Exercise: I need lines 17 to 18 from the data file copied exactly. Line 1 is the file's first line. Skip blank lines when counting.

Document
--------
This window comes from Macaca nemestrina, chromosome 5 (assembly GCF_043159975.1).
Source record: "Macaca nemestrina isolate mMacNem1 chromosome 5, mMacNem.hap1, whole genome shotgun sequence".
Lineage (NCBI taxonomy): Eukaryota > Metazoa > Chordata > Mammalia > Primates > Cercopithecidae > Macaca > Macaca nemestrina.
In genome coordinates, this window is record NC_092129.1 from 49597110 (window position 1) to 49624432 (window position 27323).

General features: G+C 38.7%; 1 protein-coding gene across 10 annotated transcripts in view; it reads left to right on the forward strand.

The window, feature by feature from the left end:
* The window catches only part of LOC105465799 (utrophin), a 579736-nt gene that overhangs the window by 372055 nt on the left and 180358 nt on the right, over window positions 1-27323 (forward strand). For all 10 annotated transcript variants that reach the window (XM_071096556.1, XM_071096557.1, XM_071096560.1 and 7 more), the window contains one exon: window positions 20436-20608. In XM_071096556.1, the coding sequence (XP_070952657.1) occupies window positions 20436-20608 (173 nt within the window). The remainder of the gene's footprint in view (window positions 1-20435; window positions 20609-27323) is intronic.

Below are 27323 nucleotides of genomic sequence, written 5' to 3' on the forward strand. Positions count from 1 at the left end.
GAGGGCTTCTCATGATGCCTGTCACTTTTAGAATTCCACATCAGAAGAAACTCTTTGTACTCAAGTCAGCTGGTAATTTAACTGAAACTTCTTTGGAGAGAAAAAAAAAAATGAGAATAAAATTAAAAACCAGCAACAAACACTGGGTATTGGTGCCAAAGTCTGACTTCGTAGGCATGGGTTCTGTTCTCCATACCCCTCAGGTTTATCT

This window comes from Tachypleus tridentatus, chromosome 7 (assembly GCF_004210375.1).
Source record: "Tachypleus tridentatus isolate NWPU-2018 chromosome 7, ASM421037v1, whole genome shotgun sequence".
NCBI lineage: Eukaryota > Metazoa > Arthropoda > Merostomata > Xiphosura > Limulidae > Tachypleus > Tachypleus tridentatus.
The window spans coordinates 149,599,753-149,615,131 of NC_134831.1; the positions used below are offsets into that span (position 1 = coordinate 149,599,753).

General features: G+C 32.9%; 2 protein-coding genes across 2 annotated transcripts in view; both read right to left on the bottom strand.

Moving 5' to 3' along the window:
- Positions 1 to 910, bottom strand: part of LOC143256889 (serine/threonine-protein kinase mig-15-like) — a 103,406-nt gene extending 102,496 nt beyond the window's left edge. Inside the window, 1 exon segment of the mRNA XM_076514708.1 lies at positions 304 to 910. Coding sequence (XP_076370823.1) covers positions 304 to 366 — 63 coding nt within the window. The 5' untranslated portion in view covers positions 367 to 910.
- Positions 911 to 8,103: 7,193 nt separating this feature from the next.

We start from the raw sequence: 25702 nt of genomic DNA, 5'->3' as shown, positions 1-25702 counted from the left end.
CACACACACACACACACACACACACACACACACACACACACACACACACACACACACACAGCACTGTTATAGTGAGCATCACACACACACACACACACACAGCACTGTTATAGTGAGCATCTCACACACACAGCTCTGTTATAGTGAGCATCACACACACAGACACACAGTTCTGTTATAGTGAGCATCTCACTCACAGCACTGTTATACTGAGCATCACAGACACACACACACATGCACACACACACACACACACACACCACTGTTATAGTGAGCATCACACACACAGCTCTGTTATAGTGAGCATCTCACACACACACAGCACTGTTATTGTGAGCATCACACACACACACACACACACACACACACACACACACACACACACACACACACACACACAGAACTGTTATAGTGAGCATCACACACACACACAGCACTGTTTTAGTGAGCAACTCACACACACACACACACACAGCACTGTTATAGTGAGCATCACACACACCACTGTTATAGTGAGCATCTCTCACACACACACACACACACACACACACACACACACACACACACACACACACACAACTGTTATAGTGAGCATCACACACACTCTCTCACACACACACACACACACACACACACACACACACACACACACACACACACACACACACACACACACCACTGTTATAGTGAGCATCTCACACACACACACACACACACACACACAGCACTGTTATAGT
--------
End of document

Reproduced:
- Positions 911 to 8,103: 7,193 nt separating this feature from the next.

We start from the raw sequence: 25702 nt of genomic DNA, 5'->3' as shown, positions 1-25702 counted from the left end.